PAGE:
“HFA homeownership programs come in different shapes and sizes, and HFAs are always interested in what other states are doing,” said Geoff Proulx, Managing Director and Head of Affordable Housing in Public Finance at Morgan Stanley. “It’s becoming harder and harder for families to find affordable homes and to set aside enough money for down payments. State HFAs make a difference by providing affordable loans and down payment assistance while also providing homebuyer education and counseling designed to ensure people don’t run into trouble and can keep their properties to generate wealth over time.”


Helping with Down Payments

HFAs use a variety of strategies to help low-, moderate- and middle-income families purchase homes and have been recently augmenting down payment programs to provide larger amounts and more flexible terms. A significant impediment to first-time homebuyers is accumulating enough money for the down payment necessary to get a mortgage. Proulx underscored the importance of support during the first step of the homebuying journey: “It’s difficult for many first-time homebuyers to accumulate enough assets and cash to get a mortgage loan and make a down payment. Getting a mortgage can be daunting and keep people from being able to make an offer on a house,” he said.


Demand for Bonds Supporting Homeownership

HFAs that want to raise capital for these programs benefit from the fact that the market for green, social, sustainability and sustainability-linked bonds in the last two years has proved resilient despite geopolitical uncertainty, inflation and rising interest rates. The issuance of these bonds grew 6% in 2023 to more than $980 billion, from $925 billion in 2022 (though short of the record $1.08 trillion issuance in 2021).6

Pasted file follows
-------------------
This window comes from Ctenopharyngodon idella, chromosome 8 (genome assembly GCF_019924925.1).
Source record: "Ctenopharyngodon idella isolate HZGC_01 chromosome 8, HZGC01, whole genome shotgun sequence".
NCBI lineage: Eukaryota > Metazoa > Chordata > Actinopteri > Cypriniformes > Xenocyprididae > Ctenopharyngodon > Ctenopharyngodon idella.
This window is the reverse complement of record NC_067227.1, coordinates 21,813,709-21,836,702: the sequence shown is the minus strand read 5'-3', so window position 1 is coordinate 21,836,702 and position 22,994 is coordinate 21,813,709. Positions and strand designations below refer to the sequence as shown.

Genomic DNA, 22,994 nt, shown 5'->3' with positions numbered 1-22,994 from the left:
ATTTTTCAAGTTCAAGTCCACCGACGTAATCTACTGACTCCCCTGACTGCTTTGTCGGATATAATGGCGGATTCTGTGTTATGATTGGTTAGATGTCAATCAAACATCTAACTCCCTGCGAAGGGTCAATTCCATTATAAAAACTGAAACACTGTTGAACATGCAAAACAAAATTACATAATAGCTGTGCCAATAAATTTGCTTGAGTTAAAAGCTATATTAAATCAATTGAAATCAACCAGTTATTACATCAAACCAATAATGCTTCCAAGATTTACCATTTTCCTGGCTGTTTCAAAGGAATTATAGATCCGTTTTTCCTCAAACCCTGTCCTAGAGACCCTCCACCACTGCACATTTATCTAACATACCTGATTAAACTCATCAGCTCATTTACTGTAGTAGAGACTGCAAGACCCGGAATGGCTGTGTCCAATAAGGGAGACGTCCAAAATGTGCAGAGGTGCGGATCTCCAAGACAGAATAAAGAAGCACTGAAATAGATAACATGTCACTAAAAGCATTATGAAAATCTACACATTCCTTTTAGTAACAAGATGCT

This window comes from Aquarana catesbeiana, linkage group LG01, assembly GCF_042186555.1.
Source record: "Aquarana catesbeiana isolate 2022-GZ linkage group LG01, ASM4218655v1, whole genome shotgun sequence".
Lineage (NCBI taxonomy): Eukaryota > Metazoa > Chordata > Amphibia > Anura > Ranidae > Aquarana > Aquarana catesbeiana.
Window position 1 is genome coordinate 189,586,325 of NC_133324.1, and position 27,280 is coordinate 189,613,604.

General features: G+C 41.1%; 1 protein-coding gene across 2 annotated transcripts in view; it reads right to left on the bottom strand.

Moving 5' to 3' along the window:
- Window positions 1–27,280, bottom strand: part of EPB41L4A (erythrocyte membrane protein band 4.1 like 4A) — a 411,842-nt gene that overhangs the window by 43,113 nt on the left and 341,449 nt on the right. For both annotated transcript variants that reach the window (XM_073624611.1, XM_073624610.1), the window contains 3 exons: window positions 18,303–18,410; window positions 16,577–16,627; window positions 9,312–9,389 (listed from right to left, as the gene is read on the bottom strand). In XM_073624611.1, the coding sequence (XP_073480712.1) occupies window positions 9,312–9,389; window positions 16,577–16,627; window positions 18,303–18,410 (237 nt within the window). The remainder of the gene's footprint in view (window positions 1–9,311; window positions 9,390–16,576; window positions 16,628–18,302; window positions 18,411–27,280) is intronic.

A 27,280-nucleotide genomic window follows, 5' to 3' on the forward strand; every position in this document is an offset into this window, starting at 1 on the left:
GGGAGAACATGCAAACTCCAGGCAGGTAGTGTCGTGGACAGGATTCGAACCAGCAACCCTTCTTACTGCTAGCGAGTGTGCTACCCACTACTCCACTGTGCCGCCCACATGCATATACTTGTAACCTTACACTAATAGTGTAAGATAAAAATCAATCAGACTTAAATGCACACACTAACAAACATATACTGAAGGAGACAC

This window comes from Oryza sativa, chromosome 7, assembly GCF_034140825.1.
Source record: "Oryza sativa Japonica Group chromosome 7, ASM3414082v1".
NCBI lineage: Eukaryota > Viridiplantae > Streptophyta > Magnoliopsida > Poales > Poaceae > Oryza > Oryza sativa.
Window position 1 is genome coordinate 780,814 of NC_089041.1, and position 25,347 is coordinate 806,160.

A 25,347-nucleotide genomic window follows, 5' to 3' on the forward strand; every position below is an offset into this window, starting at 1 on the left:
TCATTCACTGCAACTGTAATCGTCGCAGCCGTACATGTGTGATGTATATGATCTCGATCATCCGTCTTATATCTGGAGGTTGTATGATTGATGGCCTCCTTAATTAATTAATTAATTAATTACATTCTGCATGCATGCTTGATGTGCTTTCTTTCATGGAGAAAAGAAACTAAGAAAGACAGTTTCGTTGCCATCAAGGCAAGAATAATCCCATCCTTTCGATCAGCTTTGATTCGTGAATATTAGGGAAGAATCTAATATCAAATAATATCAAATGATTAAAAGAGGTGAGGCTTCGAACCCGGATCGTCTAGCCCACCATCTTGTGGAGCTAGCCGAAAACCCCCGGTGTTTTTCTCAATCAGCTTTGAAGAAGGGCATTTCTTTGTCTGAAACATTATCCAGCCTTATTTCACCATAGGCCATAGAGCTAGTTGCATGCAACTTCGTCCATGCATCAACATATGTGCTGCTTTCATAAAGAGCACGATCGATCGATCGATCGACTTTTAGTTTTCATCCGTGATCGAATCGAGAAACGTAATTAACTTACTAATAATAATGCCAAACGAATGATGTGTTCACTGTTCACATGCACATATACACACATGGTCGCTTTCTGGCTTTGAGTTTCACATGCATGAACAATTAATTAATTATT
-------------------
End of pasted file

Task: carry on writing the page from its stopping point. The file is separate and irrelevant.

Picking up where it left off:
Sustainability-focused retail and institutional investors, such as large mutual funds and bond funds, have shown interest in high-quality bonds with social designations, Proulx said. Depending on the offering, interest on social bonds that support homebuying may be exempt from federal income and state income tax, which further draws investors. “There is demand for helping increase homeownership for those that need it—and improving environmental practices within homeownership and multifamily rentals—for many investors that have aspects of their portfolios that they’re looking to fill,” he said.


Morgan Stanley is helping broaden the investor pool for HFAs’ homeownership bonds. In February 2024, European investors purchased an HFA’s social bonds for the first time, an issuance that Morgan Stanley lead managed for the Illinois Housing Development Authority (IHDA), Proulx said. “We are always looking for ways to showcase the social benefits of our HFA clients’ programs, bring in a wider audience of investors, and to lower the costs of funds for these programs,” he said.